#U.S. Caught Between Support for #Israel and European Push for Peace Talks – NYTimes.com #Palestine

LONDON — The United States finds itself caught between growing European pressure to do more to advance Middle East peace and Washington’s traditional support for Israel, which is in a heated election campaign and reluctant to make unilateral concessions.

That dynamic was at the center of Secretary of State John Kerry’s visit to Rome and Paris on Monday. Amid rising European frustration with the collapse of the peace process, the Palestinian Authority announced Sunday that it would press for a United Nations Security Council resolution this week setting a time frame for a full Israeli withdrawal from the West Bank and East Jerusalem and for recognition of Palestine as a state.

At the same time, France, Germany and Britain were busy drafting a resolution that would call for an immediate resumption of peace talks, with a two-year deadline, to lead to a sovereign Palestine while also setting out “parameters for negotiations,” United Nations diplomats said. France told Security Council members on Monday that it was ready to circulate a draft text for negotiations.
Photo
Secretary of State John Kerry met with Prime Minister Benjamin Netanyahu of Israel in Rome on Monday. Mr. Netanyahu denounced a plan by Palestinian officials to submit a draft resolution to the United Nations Security Council that would set a two-year deadline to ending the Israeli occupation of the West Bank. Credit Israeli Government/European Pressphoto Agency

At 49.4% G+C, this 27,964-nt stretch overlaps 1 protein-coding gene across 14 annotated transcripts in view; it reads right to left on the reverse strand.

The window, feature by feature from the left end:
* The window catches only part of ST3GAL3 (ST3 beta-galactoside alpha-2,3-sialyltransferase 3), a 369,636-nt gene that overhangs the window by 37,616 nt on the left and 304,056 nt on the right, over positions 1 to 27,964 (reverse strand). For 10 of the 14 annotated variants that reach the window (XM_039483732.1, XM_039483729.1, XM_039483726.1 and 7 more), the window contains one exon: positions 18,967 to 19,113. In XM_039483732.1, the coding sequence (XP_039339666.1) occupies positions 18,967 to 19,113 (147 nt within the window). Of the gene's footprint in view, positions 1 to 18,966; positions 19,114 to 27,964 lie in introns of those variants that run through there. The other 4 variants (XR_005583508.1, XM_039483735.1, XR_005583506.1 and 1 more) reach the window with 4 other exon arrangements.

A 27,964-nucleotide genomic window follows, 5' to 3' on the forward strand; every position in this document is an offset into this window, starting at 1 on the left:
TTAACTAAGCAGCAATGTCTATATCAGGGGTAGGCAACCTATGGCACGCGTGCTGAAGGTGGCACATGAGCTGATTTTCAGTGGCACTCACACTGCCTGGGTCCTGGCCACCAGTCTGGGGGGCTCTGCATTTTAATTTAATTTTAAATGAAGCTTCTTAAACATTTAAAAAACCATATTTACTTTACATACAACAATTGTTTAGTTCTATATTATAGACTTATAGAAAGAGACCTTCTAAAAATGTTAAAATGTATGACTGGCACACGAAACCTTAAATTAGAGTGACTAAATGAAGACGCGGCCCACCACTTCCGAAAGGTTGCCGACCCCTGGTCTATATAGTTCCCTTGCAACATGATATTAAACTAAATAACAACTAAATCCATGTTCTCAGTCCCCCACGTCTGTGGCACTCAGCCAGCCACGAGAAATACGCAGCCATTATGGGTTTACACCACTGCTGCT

Sweden has already recognized Palestine as a state, various European legislatures have urged their governments to do the same, and the European Parliament is expected to vote on a nonbinding resolution recognizing Palestine on Wednesday.

Hoping to find a way to redirect those efforts, Mr. Kerry spent Monday meeting Israel’s prime minister, Benjamin Netanyahu, and European foreign ministers. He is scheduled to visit London on Tuesday to see Palestinian negotiators and the leader of the Arab League, Nabil el-Araby, on what has been a hastily organized trip. Mr. Kerry may find help from the Jordanians, who would have to put forward a Security Council resolution for the Palestinians and have said they are not yet committed to doing so this week.

On Sunday evening, even before meeting Mr. Kerry, the Palestinians announced their plan to press for a vote on their resolution at the Security Council as early as Wednesday. The move seemed an effort to pressure the United States either to veto the resolution or to come up with language, in any French-sponsored resolution, that is closer to the Palestinian position.

But with the announcement, the Palestinian president, Mahmoud Abbas, was also responding to internal politics after the death last week at an anti-settlement demonstration in the West Bank of a Palestinian minister, Ziad Abu Ein, who was in an altercation with Israeli forces. The Palestinians have put the blame for his death on Israel, which says he died from a stress-related heart attack.

Ghassan Khatib, a former Palestinian spokesman and vice president of Birzeit University, said the announcement had “resulted from increased public pressure, because of Ziad Abu Ein and an accumulation of many things.”

But the move, he said, “may also be a way to influence the debate that is taking place in Europe and to place pressure on Kerry, who is negotiating with the Europeans.”

The French, with significant European support, a senior European diplomat said, believe that there is a “window of opportunity” before the Israeli elections in mid-March to pass a resolution pressing for a rapid resumption of peace talks.